Eucalyptus spathulata (Swamp Mallet, Narrow-leaved Gimlet) is a medium-sized tree that reaches a height of 5-10 m. It is conspicuous in its narrow (0.5 cm) spatula-shaped leaves which imparted it with its Latin name, which is also commonly used. Eucalyptus oil which is used mainly in medicine can be extracted from its leaves.
The young seedling has 2-3 pairs of opposite juvenile leaves, followed by alternate leaves.
The bark of Swamp Mallet is red and shiny, such that it is conspicuous in its surroundings. There are individuals whose trunk color is reminiscent of Arbutus. Swamp Mallet belongs to a group of Eucalyptus species that are called Mallet in Australia. This indicates that they have a single trunk which divides into several branches near the ground. The main trunk usually does not reach a height of more than 1 m. In Australia, it is used for firewood and for fence posts.
The inflorescence usually has 7 flowers. The blossoming buds are cylindrical, pink-orange. The operculum is elongated and straight stamens are concealed underneath. When the flower opens, the operculum, which is constructed from the petals, is shed, and the stamens impart the bloom a white color. The flowers contain large amounts of nectar and serve as a rich source of food for honeybees during the summer.
In Australia the tree blooms from December to March, and in Israel, which is located in the Northern Hemisphere, it blooms in the same season and in the parallel months: July-August. The fruit is conical.
Swamp Mallet originates from the southwestern corner of Australia, in the state of Western Australia, where it is endemic to the region within the wheat-belt east of the city of Perth.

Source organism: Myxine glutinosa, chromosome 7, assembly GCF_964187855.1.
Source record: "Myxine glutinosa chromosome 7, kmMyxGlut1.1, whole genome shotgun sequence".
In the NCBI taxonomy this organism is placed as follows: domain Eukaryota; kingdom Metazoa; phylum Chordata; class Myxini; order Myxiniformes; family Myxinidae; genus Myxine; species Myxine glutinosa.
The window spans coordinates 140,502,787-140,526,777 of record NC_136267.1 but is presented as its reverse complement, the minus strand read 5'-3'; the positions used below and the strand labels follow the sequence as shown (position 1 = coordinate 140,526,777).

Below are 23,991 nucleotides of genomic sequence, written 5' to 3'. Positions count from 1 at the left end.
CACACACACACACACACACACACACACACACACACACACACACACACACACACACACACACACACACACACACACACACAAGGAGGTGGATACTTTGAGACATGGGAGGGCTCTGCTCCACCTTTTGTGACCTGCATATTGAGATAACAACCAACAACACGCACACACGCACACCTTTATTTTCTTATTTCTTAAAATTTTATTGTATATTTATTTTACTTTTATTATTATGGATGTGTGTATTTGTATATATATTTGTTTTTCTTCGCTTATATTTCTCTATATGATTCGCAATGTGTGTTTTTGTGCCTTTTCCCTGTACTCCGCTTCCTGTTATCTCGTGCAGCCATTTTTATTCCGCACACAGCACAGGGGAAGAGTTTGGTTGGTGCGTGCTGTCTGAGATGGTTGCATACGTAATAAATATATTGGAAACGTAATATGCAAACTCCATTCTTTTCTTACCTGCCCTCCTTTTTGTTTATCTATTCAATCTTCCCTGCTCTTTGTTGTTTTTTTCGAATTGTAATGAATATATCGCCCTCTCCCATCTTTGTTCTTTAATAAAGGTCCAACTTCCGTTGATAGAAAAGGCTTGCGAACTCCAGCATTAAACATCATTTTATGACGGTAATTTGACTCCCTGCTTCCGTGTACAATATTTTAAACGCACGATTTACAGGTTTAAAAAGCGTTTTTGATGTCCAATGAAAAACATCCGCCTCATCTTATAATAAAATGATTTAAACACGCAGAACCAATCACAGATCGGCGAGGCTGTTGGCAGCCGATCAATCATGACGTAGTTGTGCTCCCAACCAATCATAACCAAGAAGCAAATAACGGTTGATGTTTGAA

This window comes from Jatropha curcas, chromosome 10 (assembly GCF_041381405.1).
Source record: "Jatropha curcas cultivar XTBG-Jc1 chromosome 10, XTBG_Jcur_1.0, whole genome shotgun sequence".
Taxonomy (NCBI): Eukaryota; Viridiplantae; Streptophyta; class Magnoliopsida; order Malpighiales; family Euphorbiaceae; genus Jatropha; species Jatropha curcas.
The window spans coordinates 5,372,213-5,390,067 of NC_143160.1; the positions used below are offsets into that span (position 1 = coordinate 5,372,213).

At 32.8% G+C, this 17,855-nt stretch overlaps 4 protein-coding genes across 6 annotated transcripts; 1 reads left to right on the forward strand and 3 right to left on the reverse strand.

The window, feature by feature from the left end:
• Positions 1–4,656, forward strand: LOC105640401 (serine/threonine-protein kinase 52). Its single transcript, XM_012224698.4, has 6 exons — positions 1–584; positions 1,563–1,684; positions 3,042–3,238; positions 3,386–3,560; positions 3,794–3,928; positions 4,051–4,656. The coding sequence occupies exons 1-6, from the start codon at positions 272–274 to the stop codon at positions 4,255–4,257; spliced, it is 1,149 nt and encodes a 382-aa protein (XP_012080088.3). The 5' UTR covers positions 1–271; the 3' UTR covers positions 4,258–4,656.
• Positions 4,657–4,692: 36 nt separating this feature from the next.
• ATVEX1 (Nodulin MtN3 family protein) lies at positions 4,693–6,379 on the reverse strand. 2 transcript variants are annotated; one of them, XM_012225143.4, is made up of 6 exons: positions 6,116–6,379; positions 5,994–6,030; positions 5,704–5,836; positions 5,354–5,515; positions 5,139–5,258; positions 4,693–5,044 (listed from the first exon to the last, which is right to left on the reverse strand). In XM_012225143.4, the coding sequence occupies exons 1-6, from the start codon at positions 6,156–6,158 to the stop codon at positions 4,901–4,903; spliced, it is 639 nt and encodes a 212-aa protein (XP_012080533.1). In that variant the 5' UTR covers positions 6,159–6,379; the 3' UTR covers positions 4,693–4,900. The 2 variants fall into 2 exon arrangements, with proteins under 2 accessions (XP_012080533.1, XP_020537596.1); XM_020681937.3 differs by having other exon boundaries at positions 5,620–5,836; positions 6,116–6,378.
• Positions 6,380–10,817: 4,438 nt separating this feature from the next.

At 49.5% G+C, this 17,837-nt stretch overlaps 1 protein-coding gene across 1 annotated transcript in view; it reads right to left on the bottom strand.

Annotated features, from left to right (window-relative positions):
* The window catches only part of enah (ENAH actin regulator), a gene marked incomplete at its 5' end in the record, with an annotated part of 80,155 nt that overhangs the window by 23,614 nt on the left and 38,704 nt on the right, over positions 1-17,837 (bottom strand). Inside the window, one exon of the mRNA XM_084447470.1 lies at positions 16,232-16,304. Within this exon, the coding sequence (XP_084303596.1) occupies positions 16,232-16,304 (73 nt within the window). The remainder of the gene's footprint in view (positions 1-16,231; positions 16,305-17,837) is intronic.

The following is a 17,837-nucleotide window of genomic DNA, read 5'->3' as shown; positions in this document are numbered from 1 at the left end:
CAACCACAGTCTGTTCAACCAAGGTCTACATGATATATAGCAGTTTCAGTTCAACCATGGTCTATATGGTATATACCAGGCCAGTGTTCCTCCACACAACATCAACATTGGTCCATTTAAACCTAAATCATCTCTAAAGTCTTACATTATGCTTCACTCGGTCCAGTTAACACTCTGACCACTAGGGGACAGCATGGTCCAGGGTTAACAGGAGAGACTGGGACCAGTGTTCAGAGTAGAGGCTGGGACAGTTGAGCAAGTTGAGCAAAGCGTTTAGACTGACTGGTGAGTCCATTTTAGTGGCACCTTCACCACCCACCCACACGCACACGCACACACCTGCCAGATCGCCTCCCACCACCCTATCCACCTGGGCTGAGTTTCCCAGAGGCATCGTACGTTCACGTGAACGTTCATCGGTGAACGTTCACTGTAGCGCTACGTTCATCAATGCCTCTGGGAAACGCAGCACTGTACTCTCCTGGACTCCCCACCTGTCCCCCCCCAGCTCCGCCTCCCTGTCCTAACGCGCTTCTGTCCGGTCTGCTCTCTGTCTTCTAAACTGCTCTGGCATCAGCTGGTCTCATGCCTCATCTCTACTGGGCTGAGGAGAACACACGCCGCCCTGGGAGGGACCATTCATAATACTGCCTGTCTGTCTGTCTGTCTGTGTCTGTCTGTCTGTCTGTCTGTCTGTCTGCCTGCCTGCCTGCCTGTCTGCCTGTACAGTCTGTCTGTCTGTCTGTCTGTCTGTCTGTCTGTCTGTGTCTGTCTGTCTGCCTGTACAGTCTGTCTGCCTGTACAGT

The climate in its place of origin is Mediterranean dry (cool and rainy winter and hot and dry summer), and the amount of precipitation reaches 300-450 mm. In its natural habitat, Swamp Mallet is common in clay and sandy soils (including those originating from limestone), and it is resistant to salinity and to transient flooding.
Since Swamp Mallet is resistant to drought, limestone and salinity, it was planted in Israel mainly in the Northern Negev and is found mainly in groves and limans. In Israel it thrives on Loess and sandy soils in areas where the annual precipitation is 200-300 mm or even less.
The sites where Swamp Mallet trees can be seen are large: in a liman on road no. 40 on the northeastern side between the Tlalim Junction and Halukim (especially conspicuous with their red bark), in Lahav Forest east of the dirt road between the eastern entrance to Lehavim and the road that accesses Dvir and Lahav, in the region of Kibbutz Nir-Oz, in the acclimatization park east of the Omer Industrial Area, in Yatir, in Arad Park and in additional groves and forests.
In Australia there is a different sub-species with a shrub-like appearance which is more resistant to salinity. This sub-species was not brought to Israel.
Written by Zvi Avni